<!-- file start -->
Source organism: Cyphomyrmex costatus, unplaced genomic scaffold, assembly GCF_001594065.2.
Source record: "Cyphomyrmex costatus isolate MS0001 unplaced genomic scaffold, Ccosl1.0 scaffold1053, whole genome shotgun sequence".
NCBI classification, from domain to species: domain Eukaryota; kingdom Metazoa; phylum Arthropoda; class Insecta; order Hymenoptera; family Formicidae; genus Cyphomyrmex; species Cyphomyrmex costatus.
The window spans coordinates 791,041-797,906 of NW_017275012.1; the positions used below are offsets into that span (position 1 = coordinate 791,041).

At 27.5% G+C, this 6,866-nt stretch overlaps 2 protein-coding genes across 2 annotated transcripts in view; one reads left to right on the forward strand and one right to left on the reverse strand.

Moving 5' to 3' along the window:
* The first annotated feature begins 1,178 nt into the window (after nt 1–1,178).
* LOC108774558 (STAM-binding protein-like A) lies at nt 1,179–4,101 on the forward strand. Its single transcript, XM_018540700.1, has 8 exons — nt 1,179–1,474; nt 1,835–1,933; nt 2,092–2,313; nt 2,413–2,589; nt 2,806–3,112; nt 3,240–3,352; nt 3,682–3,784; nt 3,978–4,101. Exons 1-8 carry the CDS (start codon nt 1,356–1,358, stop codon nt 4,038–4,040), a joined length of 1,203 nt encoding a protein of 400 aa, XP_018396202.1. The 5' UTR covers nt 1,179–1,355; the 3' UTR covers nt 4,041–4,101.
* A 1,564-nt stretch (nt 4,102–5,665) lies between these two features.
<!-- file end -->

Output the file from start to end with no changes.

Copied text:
Source organism: Cyphomyrmex costatus, unplaced genomic scaffold, assembly GCF_001594065.2.
Source record: "Cyphomyrmex costatus isolate MS0001 unplaced genomic scaffold, Ccosl1.0 scaffold1053, whole genome shotgun sequence".
NCBI classification, from domain to species: domain Eukaryota; kingdom Metazoa; phylum Arthropoda; class Insecta; order Hymenoptera; family Formicidae; genus Cyphomyrmex; species Cyphomyrmex costatus.
The window spans coordinates 791,041-797,906 of NW_017275012.1; the positions used below are offsets into that span (position 1 = coordinate 791,041).

At 27.5% G+C, this 6,866-nt stretch overlaps 2 protein-coding genes across 2 annotated transcripts in view; one reads left to right on the forward strand and one right to left on the reverse strand.

Moving 5' to 3' along the window:
* The first annotated feature begins 1,178 nt into the window (after nt 1–1,178).
* LOC108774558 (STAM-binding protein-like A) lies at nt 1,179–4,101 on the forward strand. Its single transcript, XM_018540700.1, has 8 exons — nt 1,179–1,474; nt 1,835–1,933; nt 2,092–2,313; nt 2,413–2,589; nt 2,806–3,112; nt 3,240–3,352; nt 3,682–3,784; nt 3,978–4,101. Exons 1-8 carry the CDS (start codon nt 1,356–1,358, stop codon nt 4,038–4,040), a joined length of 1,203 nt encoding a protein of 400 aa, XP_018396202.1. The 5' UTR covers nt 1,179–1,355; the 3' UTR covers nt 4,041–4,101.
* A 1,564-nt stretch (nt 4,102–5,665) lies between these two features.